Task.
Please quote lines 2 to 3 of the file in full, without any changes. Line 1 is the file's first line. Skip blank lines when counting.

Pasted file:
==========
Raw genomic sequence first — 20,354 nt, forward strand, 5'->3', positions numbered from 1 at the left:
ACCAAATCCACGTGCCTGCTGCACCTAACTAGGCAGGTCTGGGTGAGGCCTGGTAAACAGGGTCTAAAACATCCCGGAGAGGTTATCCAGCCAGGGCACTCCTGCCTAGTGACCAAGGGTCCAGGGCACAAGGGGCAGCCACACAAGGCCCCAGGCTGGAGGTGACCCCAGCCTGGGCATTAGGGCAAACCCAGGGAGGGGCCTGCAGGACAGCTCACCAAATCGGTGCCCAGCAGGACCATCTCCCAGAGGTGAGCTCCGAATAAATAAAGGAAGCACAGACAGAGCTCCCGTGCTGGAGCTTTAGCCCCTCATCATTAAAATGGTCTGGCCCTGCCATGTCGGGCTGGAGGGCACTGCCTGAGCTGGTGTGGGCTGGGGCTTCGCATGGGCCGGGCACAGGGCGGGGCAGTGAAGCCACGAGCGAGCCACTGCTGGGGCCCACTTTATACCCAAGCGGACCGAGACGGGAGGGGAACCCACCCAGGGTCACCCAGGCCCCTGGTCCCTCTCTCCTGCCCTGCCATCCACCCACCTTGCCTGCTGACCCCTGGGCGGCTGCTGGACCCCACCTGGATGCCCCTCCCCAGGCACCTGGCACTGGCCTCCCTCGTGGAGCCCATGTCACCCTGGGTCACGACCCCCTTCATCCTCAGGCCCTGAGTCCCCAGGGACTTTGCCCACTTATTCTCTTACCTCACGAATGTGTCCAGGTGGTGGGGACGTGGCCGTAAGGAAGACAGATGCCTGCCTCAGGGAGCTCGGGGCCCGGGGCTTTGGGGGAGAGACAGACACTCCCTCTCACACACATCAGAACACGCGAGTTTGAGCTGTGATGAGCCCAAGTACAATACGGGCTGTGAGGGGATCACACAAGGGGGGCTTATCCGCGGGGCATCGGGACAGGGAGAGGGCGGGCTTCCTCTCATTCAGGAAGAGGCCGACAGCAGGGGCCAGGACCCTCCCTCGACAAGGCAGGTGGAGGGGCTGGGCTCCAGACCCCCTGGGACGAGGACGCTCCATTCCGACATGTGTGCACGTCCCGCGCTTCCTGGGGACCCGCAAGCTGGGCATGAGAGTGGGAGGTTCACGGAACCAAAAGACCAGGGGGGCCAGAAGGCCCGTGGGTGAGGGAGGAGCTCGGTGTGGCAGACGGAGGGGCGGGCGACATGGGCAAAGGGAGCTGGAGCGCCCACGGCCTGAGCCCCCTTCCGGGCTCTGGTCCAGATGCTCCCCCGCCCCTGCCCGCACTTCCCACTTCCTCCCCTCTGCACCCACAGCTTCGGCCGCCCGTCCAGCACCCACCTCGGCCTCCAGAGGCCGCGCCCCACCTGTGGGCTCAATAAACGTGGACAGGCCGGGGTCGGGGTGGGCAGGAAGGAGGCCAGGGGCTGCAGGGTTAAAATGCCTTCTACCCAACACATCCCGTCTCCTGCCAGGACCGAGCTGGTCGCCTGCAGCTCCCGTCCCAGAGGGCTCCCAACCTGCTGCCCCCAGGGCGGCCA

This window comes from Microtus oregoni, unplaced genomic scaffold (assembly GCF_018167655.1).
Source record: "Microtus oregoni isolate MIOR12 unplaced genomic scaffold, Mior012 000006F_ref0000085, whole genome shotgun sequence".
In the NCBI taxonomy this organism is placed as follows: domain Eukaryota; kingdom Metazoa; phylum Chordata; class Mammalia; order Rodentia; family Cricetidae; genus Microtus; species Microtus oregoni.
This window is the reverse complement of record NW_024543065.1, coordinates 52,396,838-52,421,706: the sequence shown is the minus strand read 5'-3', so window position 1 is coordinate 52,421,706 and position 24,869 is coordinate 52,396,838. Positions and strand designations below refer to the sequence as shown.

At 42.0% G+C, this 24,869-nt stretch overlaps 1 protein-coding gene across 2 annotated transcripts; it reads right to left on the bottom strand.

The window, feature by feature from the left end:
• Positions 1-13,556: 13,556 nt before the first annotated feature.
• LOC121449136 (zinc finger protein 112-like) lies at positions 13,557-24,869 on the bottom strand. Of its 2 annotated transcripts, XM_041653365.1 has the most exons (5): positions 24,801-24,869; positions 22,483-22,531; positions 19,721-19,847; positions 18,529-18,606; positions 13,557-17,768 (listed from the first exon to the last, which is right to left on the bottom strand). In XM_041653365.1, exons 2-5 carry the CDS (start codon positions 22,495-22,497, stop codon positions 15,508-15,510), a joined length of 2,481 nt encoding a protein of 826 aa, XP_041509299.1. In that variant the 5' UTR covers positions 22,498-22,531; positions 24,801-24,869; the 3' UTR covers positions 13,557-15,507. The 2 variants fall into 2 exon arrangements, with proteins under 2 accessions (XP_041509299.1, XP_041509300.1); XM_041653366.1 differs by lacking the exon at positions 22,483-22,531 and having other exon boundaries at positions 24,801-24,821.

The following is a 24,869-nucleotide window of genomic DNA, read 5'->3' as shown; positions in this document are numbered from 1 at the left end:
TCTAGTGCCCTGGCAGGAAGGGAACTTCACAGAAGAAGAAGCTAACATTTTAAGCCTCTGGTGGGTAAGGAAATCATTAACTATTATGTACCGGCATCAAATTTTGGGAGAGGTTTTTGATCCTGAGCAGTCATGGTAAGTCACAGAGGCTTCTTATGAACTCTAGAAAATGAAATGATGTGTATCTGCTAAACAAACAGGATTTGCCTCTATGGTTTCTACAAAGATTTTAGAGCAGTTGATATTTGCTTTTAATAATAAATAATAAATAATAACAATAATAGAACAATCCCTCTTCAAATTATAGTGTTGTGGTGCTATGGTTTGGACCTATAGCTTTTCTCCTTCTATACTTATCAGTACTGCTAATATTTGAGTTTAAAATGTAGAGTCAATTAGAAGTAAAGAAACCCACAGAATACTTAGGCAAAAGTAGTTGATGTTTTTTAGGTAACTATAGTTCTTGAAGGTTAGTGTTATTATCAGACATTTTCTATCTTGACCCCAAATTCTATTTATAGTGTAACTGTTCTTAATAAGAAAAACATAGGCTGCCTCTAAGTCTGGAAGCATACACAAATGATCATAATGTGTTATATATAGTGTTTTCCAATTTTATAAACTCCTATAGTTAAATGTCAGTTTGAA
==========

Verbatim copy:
ACCAAATCCACGTGCCTGCTGCACCTAACTAGGCAGGTCTGGGTGAGGCCTGGTAAACAGGGTCTAAAACATCCCGGAGAGGTTATCCAGCCAGGGCACTCCTGCCTAGTGACCAAGGGTCCAGGGCACAAGGGGCAGCCACACAAGGCCCCAGGCTGGAGGTGACCCCAGCCTGGGCATTAGGGCAAACCCAGGGAGGGGCCTGCAGGACAGCTCACCAAATCGGTGCCCAGCAGGACCATCTCCCAGAGGTGAGCTCCGAATAAATAAAGGAAGCACAGACAGAGCTCCCGTGCTGGAGCTTTAGCCCCTCATCATTAAAATGGTCTGGCCCTGCCATGTCGGGCTGGAGGGCACTGCCTGAGCTGGTGTGGGCTGGGGCTTCGCATGGGCCGGGCACAGGGCGGGGCAGTGAAGCCACGAGCGAGCCACTGCTGGGGCCCACTTTATACCCAAGCGGACCGAGACGGGAGGGGAACCCACCCAGGGTCACCCAGGCCCCTGGTCCCTCTCTCCTGCCCTGCCATCCACCCACCTTGCCTGCTGACCCCTGGGCGGCTGCTGGACCCCACCTGGATGCCCCTCCCCAGGCACCTGGCACTGGCCTCCCTCGTGGAGCCCATGTCACCCTGGGTCACGACCCCCTTCATCCTCAGGCCCTGAGTCCCCAGGGACTTTGCCCACTTATTCTCTTACCTCACGAATGTGTCCAGGTGGTGGGGACGTGGCCGTAAGGAAGACAGATGCCTGCCTCAGGGAGCTCGGGGCCCGGGGCTTTGGGGGAGAGACAGACACTCCCTCTCACACACATCAGAACACGCGAGTTTGAGCTGTGATGAGCCCAAGTACAATACGGGCTGTGAGGGGATCACACAAGGGGGGCTTATCCGCGGGGCATCGGGACAGGGAGAGGGCGGGCTTCCTCTCATTCAGGAAGAGGCCGACAGCAGGGGCCAGGACCCTCCCTCGACAAGGCAGGTGGAGGGGCTGGGCTCCAGACCCCCTGGGACGAGGACGCTCCATTCCGACATGTGTGCACGTCCCGCGCTTCCTGGGGACCCGCAAGCTGGGCATGAGAGTGGGAGGTTCACGGAACCAAAAGACCAGGGGGGCCAGAAGGCCCGTGGGTGAGGGAGGAGCTCGGTGTGGCAGACGGAGGGGCGGGCGACATGGGCAAAGGGAGCTGGAGCGCCCACGGCCTGAGCCCCCTTCCGGGCTCTGGTCCAGATGCTCCCCCGCCCCTGCCCGCACTTCCCACTTCCTCCCCTCTGCACCCACAGCTTCGGCCGCCCGTCCAGCACCCACCTCGGCCTCCAGAGGCCGCGCCCCACCTGTGGGCTCAATAAACGTGGACAGGCCGGGGTCGGGGTGGGCAGGAAGGAGGCCAGGGGCTGCAGGGTTAAAATGCCTTCTACCCAACACATCCCGTCTCCTGCCAGGACCGAGCTGGTCGCCTGCAGCTCCCGTCCCAGAGGGCTCCCAACCTGCTGCCCCCAGGGCGGCCA

This window comes from Microtus oregoni, unplaced genomic scaffold (assembly GCF_018167655.1).